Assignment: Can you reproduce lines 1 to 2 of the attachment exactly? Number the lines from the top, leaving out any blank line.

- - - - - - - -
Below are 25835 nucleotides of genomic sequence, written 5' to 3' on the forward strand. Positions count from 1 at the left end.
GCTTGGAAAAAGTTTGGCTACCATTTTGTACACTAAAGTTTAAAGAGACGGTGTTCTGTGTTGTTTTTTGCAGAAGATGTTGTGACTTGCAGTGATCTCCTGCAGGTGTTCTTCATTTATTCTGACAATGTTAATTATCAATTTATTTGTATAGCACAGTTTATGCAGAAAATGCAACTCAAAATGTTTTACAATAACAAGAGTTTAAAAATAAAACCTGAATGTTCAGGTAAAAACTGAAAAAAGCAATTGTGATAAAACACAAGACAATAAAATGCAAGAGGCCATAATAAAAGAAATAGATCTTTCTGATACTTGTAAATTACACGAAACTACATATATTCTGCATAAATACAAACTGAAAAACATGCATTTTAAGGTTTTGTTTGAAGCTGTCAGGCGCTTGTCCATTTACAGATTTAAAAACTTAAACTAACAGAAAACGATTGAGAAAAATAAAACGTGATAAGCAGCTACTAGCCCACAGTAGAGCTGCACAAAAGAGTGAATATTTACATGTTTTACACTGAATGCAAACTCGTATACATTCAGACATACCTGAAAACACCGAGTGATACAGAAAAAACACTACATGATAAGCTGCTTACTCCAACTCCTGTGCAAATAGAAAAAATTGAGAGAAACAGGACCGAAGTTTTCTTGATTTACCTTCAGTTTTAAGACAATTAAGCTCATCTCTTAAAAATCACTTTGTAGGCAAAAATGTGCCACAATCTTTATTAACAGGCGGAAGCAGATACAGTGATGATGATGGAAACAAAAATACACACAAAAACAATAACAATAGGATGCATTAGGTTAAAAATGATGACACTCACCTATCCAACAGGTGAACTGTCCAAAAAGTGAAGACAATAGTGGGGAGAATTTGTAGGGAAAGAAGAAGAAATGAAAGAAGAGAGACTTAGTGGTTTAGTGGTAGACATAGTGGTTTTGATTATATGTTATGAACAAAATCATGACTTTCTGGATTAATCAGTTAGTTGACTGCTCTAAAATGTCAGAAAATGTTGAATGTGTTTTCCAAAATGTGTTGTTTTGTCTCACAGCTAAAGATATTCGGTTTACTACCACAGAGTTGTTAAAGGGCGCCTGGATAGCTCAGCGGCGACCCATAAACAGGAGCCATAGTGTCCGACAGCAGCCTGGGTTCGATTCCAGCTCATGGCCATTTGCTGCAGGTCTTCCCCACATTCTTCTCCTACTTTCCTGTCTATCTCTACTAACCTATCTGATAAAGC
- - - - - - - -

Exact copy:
Below are 25835 nucleotides of genomic sequence, written 5' to 3' on the forward strand. Positions count from 1 at the left end.
GCTTGGAAAAAGTTTGGCTACCATTTTGTACACTAAAGTTTAAAGAGACGGTGTTCTGTGTTGTTTTTTGCAGAAGATGTTGTGACTTGCAGTGATCTCCTGCAGGTGTTCTTCATTTATTCTGACAATGTTAATTATCAATTTATTTGTATAGCACAGTTTATGCAGAAAATGCAACTCAAAATGTTTTACAATAACAAGAGTTTAAAAATAAAACCTGAATGTTCAGGTAAAAACTGAAAAAAGCAATTGTGATAAAACACAAGACAATAAAATGCAAGAGGCCATAATAAAAGAAATAGATCTTTCTGATACTTGTAAATTACACGAAACTACATATATTCTGCATAAATACAAACTGAAAAACATGCATTTTAAGGTTTTGTTTGAAGCTGTCAGGCGCTTGTCCATTTACAGATTTAAAAACTTAAACTAACAGAAAACGATTGAGAAAAATAAAACGTGATAAGCAGCTACTAGCCCACAGTAGAGCTGCACAAAAGAGTGAATATTTACATGTTTTACACTGAATGCAAACTCGTATACATTCAGACATACCTGAAAACACCGAGTGATACAGAAAAAACACTACATGATAAGCTGCTTACTCCAACTCCTGTGCAAATAGAAAAAATTGAGAGAAACAGGACCGAAGTTTTCTTGATTTACCTTCAGTTTTAAGACAATTAAGCTCATCTCTTAAAAATCACTTTGTAGGCAAAAATGTGCCACAATCTTTATTAACAGGCGGAAGCAGATACAGTGATGATGATGGAAACAAAAATACACACAAAAACAATAACAATAGGATGCATTAGGTTAAAAATGATGACACTCACCTATCCAACAGGTGAACTGTCCAAAAAGTGAAGACAATAGTGGGGAGAATTTGTAGGGAAAGAAGAAGAAATGAAAGAAGAGAGACTTAGTGGTTTAGTGGTAGACATAGTGGTTTTGATTATATGTTATGAACAAAATCATGACTTTCTGGATTAATCAGTTAGTTGACTGCTCTAAAATGTCAGAAAATGTTGAATGTGTTTTCCAAAATGTGTTGTTTTGTCTCACAGCTAAAGATATTCGGTTTACTACCACAGAGTTGTTAAAGGGCGCCTGGATAGCTCAGCGGCGACCCATAAACAGGAGCCATAGTGTCCGACAGCAGCCTGGGTTCGATTCCAGCTCATGGCCATTTGCTGCAGGTCTTCCCCACATTCTTCTCCTACTTTCCTGTCTATCTCTACTAACCTATCTGATAAAGC